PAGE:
Prestigious scholarship for Onno de Wal: ‘I’m not going to preach about Western values in Beijing’

Sixth-year international relations student Onno de Wal (23) is the first UG student to be granted the prestigious Schwarzmann Scholars scholarship, which will allow him to study in Beijing for a year alongside 150 other students from all over the world. Five questions on what he expects from this experience.

Congratulations, Onno! Why did you decide to apply for the scholarship? 

‘It was always a dream of mine to be able to do my master’s degree abroad. I find China to be a fascinating country with a rich history, a completely different political system, and a huge economy that has a massive influence on a global scale. The problem I was facing until now, was that the costs for doing a master in Asia were too high for me. So it’s an incredible opportunity that I can be enrolled in one of the most prestigious programmes in the world, while simultaneously not having to pay anything for it.’

This programme is meant to be an exchange of cultures as well as ideas on topics such as economics and politics. What experience do you think you will bring to the table?

‘Well obviously me being a Westerner, I will bring a lot of the culture and way of life that we are used to. Generally, I’m very much interested in having an open discussion in which I would like to represent the individualistic, liberal, and capitalist values that I am used to. I’m actually quite curious to see how Chinese students will react to my world views, and I’m also curious to hear their perspectives.’

‘For example, from an economical point of view, I think there’s a lot of practical concerns that still need to be sorted out. Think about trade relations: we’ve allowed China to invest quite a lot in Western countries in the past, but at the same time, it’s still quite difficult for Western companies to invest to the same degree in China. So the playing field isn’t fully level yet.’

How do you plan to handle the differences between the Chinese, Western and other worldviews? 

‘I think those views will clash at some point, but I also think everyone is open for discussion. I’m already in a group chat with people from the programme and we’ve already had some of these honest conversations.’ 

‘Usually I notice that people from the West focus on the things that they think China is doing wrong from a political, social, or economic point of view. On their part, people from China and other parts of the world, like Africa and Latin America, will ask critical questions in return. What I noticed from all the conversations I’ve had so far, also including Chinese students, is that they’re very willing to discuss things.’

‘I am sure my fellow students are willing to listen, but that doesn’t automatically mean that they will agree with me. Because if I would expect that, I would assume that I’m always right, and I don’t think that’s true. It’s really an exchange of ideas. They do live in a different culture, a different society, which might not place the same values on the same things that we do.’

This scholarship is affiliated with the Chinese Communist Party (CCP). How do you feel about that?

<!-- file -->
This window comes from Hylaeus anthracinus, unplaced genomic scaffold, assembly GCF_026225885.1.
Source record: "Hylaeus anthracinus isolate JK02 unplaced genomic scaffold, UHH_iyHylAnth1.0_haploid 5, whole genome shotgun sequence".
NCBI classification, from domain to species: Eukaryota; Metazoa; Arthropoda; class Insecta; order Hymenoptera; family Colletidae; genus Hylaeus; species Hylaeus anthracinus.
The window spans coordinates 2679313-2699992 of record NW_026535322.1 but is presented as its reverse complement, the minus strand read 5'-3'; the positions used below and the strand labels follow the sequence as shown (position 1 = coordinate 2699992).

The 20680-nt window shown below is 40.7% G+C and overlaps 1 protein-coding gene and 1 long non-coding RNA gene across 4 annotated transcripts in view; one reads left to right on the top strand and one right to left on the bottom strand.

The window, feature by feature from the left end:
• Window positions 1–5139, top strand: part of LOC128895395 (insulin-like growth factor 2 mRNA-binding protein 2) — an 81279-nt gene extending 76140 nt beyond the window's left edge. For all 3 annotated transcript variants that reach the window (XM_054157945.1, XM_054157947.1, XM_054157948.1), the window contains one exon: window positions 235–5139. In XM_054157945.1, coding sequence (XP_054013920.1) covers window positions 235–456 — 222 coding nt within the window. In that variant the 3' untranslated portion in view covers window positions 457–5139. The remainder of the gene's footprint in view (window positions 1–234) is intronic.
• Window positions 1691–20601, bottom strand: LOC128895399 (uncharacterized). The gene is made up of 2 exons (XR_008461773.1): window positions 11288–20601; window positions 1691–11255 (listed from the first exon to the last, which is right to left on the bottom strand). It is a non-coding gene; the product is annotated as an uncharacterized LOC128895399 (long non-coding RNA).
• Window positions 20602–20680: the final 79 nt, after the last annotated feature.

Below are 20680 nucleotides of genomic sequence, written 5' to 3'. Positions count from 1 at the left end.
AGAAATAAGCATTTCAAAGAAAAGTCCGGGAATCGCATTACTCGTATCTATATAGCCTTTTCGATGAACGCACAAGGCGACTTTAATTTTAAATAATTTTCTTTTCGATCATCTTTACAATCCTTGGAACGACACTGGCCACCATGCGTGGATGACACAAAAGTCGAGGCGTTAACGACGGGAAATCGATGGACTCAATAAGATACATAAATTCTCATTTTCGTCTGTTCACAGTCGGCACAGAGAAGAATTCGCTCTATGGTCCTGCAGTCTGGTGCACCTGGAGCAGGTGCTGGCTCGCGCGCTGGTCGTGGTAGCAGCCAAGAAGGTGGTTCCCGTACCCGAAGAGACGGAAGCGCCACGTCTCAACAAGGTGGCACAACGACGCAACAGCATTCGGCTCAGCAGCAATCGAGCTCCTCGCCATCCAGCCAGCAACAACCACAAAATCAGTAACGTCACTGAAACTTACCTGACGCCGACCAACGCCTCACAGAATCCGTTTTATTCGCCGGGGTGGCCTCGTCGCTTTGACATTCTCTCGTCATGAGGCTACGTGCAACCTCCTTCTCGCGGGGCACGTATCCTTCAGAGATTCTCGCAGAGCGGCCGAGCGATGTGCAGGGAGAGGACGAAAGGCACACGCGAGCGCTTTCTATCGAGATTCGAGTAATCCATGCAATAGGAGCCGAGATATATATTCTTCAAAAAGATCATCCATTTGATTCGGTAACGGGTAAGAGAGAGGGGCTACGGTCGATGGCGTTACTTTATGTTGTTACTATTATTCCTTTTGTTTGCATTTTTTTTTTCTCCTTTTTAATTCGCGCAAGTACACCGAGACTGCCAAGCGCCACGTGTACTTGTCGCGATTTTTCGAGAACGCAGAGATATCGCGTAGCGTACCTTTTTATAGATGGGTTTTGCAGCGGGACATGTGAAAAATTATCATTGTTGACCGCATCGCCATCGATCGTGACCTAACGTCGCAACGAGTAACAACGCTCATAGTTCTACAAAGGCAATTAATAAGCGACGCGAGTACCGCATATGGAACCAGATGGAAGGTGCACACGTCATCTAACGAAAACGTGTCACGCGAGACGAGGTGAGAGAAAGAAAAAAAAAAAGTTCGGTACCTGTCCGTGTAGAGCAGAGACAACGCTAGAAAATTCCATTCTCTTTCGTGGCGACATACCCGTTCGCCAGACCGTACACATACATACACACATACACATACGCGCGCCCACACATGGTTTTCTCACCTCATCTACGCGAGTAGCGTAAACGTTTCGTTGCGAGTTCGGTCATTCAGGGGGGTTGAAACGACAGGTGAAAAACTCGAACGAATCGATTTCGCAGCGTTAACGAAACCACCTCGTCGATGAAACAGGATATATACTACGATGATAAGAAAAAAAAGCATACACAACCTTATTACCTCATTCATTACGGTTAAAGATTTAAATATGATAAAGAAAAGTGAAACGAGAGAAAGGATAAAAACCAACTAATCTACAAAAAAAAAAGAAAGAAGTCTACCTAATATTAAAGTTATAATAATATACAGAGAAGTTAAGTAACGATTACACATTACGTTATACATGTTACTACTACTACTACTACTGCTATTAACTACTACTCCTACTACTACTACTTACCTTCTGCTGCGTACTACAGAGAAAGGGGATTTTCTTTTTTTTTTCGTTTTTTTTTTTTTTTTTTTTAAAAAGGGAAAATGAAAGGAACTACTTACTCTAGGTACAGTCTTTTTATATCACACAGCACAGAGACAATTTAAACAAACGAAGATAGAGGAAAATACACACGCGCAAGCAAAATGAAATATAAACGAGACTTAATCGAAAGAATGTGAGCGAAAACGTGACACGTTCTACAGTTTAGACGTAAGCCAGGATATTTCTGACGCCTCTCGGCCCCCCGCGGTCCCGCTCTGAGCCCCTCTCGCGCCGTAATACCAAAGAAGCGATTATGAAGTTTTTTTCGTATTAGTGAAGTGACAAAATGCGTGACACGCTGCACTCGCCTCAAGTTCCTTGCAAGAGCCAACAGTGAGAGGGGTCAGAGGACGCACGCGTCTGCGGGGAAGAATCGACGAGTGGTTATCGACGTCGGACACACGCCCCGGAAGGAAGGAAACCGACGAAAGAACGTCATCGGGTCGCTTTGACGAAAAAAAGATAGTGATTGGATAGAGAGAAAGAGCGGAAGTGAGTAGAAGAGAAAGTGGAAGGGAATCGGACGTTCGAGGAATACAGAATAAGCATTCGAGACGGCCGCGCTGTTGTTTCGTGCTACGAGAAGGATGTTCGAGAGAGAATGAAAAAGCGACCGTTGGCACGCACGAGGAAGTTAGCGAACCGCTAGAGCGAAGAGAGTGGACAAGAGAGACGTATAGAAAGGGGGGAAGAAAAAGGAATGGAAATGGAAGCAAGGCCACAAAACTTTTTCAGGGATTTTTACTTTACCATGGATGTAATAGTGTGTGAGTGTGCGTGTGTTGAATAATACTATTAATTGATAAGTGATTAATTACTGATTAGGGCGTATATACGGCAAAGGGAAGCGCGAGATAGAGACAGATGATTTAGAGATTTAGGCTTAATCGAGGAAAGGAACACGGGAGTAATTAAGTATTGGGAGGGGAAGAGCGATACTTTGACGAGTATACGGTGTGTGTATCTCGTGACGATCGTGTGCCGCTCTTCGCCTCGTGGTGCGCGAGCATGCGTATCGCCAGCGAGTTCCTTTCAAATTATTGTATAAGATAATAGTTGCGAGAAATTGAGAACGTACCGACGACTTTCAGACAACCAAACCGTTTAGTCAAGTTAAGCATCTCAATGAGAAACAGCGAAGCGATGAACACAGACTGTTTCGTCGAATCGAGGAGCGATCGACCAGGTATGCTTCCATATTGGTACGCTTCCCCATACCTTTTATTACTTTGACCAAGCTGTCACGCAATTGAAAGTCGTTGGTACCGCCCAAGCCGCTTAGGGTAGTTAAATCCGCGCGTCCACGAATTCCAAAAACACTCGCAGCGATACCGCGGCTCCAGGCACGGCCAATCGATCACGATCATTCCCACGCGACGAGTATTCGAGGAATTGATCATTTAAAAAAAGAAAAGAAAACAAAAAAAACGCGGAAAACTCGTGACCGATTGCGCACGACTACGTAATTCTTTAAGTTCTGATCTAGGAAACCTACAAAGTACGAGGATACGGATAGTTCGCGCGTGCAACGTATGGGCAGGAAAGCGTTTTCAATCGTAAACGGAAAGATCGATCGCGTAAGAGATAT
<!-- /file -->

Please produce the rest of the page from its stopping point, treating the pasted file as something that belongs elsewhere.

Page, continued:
‘It’s not just a CCP initiative, to be clear. The scholarship was set up by an American foundation and is supported by universities like Harvard and Oxford. But I think that if you want to set up a degree programme in China, you have to work with the Chinese government, since the system there works differently than in the Netherlands. The public and private sectors are a lot more intertwined, so you can’t really escape the ties to the CCP. I think the only other option would be for me not to go there at all, which I don’t think would be a good idea.’

‘Regardless of the differences between the West and China, I do think both sides should interact. I haven’t heard about any controversies surrounding the programme. I just think it’s a very nice opportunity to experience China.’

You’re affiliated with SOG, a student party in the university council, which has been critical of Chinese involvement in Dutch academic institutions and particularly the UG. What is your personal view on that?

‘Well, first of all, I have to mention that I’m no longer a member of SOG. I have an advisory role at the moment – which I will give up once I leave Groningen – and I do not represent the whole of SOG. I do consider myself to be a classic liberal from a political point of view, which means my views on academic freedom are in line with SOG. Obviously academic freedom at our university is very important both to me and to SOG.’

‘The decision to shut down the Confucius Institute was made by a previous faction which I was not a part of. I believe that you can be strict and have certain expectations when you are at home, in your own country, at your own university, but when you go somewhere else, you are a guest there and therefore you have to accept and stay open to the values and culture of the country you are visiting.’ 

‘I’m not planning to go to China in order to preach about Western values. I need some level of pragmatism. Yes, there have been problems in the past. Yes, there are two different political systems. But is that a reason to isolate ourselves from China? I don’t think so. Academic exchange in this case could serve as one of the few bridges for cooperation, and without it there will only be even more animosity and tensions in the future.’



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